“I think [the VR arcade scene is] very important, and the reason why it's very important is that's probably going to be the first place where people experience VR,” Steiber stressed. “It's a great way to get the experiences out [to the public] and educate consumers around the world. I have two young girls, we go to all these bouncy house places, and we’re starting to see VR there. We go to the cinema, and every major movie has a VR experience related to it. Or if you go to your Dave & Busters and you're having your Jurassic Park experience, and then you have all these dedicated VR arcades.
“So I think what we saw rising in China, and in Asia, is actually really happening here in the United States, and in the western world as well. So I think we are actually going to double down on this [business]. We've seen very strong growth in terms of number of active stations and arcade operators, so what we want to do is, of course, help developers reach out through this marketplace and monetize.”
Not only does the arcade experience familiarize people with the Vive technology and brand, but any developers that get their games featured in an arcade station are likely to get a brand boost as well. Steiber believes that this will lead to further adoption of VR in the home.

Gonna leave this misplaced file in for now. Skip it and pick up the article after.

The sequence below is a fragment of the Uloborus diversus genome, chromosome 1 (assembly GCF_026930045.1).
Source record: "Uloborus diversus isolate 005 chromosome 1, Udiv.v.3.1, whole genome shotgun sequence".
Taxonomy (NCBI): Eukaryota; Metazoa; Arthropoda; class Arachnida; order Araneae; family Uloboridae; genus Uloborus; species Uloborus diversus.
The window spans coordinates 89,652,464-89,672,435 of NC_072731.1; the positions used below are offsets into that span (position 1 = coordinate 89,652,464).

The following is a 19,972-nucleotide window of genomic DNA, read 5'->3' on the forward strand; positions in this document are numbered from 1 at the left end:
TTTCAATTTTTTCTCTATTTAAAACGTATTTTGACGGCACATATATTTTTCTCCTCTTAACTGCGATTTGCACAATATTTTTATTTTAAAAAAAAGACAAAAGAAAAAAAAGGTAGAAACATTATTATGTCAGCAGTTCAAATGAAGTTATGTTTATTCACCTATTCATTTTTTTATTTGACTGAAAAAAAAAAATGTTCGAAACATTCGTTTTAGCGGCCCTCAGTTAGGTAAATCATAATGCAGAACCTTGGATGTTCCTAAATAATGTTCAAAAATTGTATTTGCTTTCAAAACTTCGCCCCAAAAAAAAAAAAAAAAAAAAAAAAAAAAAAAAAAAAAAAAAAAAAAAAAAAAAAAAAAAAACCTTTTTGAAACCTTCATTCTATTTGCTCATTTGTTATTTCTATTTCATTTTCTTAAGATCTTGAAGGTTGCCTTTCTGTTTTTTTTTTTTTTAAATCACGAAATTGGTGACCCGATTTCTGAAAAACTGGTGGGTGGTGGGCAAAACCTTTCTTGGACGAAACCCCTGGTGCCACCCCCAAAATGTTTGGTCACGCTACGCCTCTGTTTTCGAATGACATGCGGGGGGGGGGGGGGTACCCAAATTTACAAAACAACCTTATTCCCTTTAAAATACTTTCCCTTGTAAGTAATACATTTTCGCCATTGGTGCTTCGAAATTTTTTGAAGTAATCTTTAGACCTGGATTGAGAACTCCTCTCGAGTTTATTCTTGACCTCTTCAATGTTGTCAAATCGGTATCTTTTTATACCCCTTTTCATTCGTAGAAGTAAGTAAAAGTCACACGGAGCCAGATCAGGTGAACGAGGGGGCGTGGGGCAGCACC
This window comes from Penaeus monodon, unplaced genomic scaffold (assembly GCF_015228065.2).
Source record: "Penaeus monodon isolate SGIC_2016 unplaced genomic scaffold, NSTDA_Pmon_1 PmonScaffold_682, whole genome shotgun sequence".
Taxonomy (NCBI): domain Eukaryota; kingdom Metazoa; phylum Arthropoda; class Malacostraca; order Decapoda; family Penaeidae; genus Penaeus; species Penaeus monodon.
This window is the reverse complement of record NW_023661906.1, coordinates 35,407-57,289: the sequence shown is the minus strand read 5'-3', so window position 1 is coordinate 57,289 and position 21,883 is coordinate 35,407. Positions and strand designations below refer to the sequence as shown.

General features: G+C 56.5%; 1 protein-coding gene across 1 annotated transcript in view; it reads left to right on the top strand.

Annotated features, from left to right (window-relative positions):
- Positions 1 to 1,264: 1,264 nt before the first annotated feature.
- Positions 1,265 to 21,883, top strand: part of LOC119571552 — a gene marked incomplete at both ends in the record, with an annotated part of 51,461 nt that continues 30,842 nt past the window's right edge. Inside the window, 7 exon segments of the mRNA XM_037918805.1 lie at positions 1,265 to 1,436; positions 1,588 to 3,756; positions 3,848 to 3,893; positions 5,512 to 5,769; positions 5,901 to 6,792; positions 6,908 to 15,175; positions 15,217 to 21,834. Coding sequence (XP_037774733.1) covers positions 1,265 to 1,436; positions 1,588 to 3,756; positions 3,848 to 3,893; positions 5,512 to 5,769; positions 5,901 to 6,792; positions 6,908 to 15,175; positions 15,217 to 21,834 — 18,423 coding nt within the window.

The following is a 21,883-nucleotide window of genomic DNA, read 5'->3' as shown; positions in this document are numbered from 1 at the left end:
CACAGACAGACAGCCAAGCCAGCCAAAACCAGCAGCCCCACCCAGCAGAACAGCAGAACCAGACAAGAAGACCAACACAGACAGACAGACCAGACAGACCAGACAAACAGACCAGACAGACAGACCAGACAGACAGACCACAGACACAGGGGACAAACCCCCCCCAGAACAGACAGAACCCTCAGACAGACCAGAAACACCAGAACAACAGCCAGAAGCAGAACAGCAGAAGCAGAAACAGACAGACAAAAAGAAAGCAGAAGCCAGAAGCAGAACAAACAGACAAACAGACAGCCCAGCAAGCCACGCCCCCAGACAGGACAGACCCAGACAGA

We are working hard to sort of go beyond that core audience, and I think that's where initiatives around education are very important.
The home market is not setting any sales records, but Steiber refuted the idea that VR’s in trouble. In July, the Vive team posted a blog entry about the “so-called death” of VR, pointing fingers at analyst forecasts while boasting that, “Vive has paced at its highest sales velocity of all time, for weeks on end, and we sold out. For a consumer electronic product in its third calendar year, this continued trajectory is nearly unheard of.”
With that in mind, Steiber told me, “There's never been a more exciting time to be in VR, and there's probably never been more large companies investing significant [amounts] in this space, as well as some of the other big players. I think, actually, the different things that have been missing in the past when it comes to great content experiences, now you have thousands of great experiences and they're also becoming accessible though things like Viveport subscription. I think the price points are coming down since we met two years ago, quite significantly, through all kinds of subsidies and bundles. I think VR is becoming much more approachable.”